Archive for April 9th, 2007

When people ask why I run first thing in the morning, I like to say, “So nothing worse can happen to me the rest of the day.” The reply usually gets a smile, but really it’s an effort to avoid a more complicated explanation. Unlike many people, my circadian rhythms are not set to any particular time of day; I adjust easily to functioning whenever I need to. But explaining my pleasure at the hidden world of early morning takes time, especially since my reaction is probably colored by the adrenalin and endorphins pumping through my system.

I admit that in the winter months, when my morning run begins and ends in the dark and often takes place in the rain, I sometimes mutter self-dramatically about “the courage of the early morning,” borrowing the title of the biography of Billy Bishop, the World War One flying ace. For me, the title expresses perfectly the dogged sense of duty with which I drag myself out the door. Yet those days are relatively few, and even that feeling of being active when most people would choose to stay in their beds can feel perversely individualistic.

For most of the year, though, the early morning is a special time regardless of the weather. The relative coolness of the morning is stimulating from the spring to early fall. In the late fall, it stirs the leaves at my feet until I could be running in the middle of a legion of ghosts. In winter, the briskness raises the hairs on my arms, and adds the mild danger of black ice that I have to tiptoe across. And for a few weeks each spring and fall, I can time my runs so I’m at the top of a hill just in time for sunrise.

We live close to the green belt around Burnaby Mountain, and often I share my morning run with the wildlife. Over the years, I’ve seen skunks, eagles, crows mobbing a raven, and who knows what else. Once, I heard what was probably a cougar in a bush nearby (I took good care not to confirm my suspicions, and hastily revised my route). Several times a week, I see coyotes loping along on their business, doing an almost perfect mimicry of domestic dogs. Once, I even saw a coyote sitting waiting at a light – although I’m sure it was watching the traffic flow, not the change of signal. Drivers are on the road by the time I start running, but, half-asleep and sealed in their cars, I doubt they see even the animals who are near the roads – let alone on the trails I sometimes take. At times, I could almost be the only human in an alternate universe.

At other times, it’s the people I notice, stumbling through their morning routines, surrounded by an invisible sphere of privacy, stumbling to the bus stop, or blearily scraping ice off their wind shields. By the coffee shops, I see people staggering in like zombies for their morning fix and emerging with their smiles of relief as they take their first tentative sips. In the light industrial area I sometimes run through, a cloud of pot smoke often lingers here and there, proof (if any was needed) how minimum wage warehouse clerks survive their day. At the Skytrain station, tech-workers march grimly single-file along the side of the road on their way to work.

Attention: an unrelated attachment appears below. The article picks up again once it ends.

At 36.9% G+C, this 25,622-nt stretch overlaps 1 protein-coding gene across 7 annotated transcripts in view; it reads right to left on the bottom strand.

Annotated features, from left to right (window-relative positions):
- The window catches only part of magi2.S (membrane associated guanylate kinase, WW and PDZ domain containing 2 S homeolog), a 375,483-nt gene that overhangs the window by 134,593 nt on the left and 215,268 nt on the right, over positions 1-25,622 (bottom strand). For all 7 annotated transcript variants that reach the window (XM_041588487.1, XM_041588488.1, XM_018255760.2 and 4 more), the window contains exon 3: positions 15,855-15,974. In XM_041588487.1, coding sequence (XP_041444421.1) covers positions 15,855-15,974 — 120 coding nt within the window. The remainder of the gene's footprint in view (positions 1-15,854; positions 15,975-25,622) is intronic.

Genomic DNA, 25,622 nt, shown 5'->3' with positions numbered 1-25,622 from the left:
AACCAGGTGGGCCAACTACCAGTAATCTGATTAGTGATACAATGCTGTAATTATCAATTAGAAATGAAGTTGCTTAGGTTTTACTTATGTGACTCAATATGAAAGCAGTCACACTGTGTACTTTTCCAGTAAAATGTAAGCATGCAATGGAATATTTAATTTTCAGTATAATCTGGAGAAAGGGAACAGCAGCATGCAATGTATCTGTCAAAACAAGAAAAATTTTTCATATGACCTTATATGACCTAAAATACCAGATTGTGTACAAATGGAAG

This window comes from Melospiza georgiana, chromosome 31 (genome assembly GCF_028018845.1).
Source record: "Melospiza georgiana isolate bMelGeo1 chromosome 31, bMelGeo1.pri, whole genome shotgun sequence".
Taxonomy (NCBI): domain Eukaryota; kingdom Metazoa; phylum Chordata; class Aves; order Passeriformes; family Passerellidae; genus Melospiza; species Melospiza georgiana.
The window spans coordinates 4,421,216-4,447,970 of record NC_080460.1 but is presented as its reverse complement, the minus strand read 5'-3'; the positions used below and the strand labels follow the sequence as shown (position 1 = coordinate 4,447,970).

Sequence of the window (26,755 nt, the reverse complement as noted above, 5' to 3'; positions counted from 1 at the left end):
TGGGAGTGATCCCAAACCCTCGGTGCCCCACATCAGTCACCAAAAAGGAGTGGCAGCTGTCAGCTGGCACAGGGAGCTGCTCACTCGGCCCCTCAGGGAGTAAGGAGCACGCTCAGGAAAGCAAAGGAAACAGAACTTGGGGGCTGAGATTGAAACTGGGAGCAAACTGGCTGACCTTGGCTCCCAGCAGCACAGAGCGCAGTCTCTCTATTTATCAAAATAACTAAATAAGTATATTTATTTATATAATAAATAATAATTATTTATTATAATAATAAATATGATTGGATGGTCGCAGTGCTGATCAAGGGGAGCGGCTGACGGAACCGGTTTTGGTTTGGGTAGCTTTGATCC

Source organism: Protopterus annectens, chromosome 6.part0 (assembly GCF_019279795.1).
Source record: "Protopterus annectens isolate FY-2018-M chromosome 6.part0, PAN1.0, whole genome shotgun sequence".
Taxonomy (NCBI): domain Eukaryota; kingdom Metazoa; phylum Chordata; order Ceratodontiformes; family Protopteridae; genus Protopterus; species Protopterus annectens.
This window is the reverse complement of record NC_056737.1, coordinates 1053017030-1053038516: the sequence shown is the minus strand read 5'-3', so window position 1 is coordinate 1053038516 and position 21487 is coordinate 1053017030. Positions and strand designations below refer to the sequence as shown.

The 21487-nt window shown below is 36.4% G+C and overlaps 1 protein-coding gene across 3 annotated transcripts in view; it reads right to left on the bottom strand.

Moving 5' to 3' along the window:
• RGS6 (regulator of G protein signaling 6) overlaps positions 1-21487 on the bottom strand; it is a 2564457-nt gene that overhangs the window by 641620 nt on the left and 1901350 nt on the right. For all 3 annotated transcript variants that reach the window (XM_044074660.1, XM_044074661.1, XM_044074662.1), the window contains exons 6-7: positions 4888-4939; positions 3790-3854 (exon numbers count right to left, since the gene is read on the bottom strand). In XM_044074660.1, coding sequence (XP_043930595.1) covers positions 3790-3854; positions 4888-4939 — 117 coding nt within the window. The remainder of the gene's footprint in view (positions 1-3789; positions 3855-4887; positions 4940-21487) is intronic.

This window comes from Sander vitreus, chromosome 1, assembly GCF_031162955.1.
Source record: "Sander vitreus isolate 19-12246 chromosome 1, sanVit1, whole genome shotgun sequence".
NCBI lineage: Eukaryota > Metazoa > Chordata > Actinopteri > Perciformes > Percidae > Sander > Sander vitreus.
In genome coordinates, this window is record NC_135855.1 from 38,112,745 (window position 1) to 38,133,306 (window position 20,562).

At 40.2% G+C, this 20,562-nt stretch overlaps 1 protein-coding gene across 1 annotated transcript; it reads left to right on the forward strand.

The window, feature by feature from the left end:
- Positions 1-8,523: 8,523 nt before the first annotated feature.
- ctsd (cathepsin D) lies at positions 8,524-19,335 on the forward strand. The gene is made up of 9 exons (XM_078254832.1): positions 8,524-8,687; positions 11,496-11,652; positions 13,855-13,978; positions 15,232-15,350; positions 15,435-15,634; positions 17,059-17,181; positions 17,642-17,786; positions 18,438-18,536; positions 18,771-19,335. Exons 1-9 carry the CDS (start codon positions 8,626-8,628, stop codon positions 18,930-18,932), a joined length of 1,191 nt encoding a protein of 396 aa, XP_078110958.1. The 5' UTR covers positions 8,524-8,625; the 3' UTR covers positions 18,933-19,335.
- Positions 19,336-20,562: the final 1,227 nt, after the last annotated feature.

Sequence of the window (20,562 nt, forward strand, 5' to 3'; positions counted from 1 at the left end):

On weekends, I also see the remnants of the previous night: the road-kill red and raw, the pairs of shoes tied together and flung across a telephone wire, and the smashed bottles of beer at the side of the road. On Sunday mornings, when I’m not sleeping in myself, I see the shift workers and the survivors of one-night stands coming home. Once, I saw a woman in a pink bathrobe and curlers, coffee cup in hand, headed singlemindedly for the nearest coffee shop, careless of the fact that she was on the main commercial street of the neighborhood.

Other times, the appeal of the early morning is the isolation of feeling that nobody else is alive, much less stirring, and I’m the initiate of some private lore denied to everyone else. These days come when the streets are so empty of cars that I could run safely down the middle of the road, and not a light is to be seen in the apartments and houses that I pass. The best day of the year for this feeling is New Years’ Day, when everyone is still sleeping, and these feelings are enhanced by the rosy glow of Puritanical virtue.

For much of last year, I couldn’t run because of reoccurring knee injuries, and I found myself growing restless about mid-morning. Part of the problem was lack of exercise, but an even greater part was the chance to start the day with the time for private reflection that a morning run provides. When I re-started my morning runs about three weeks ago, my main reaction was a sense of relief – as though I had restored pattern and meaning to my daily routine.

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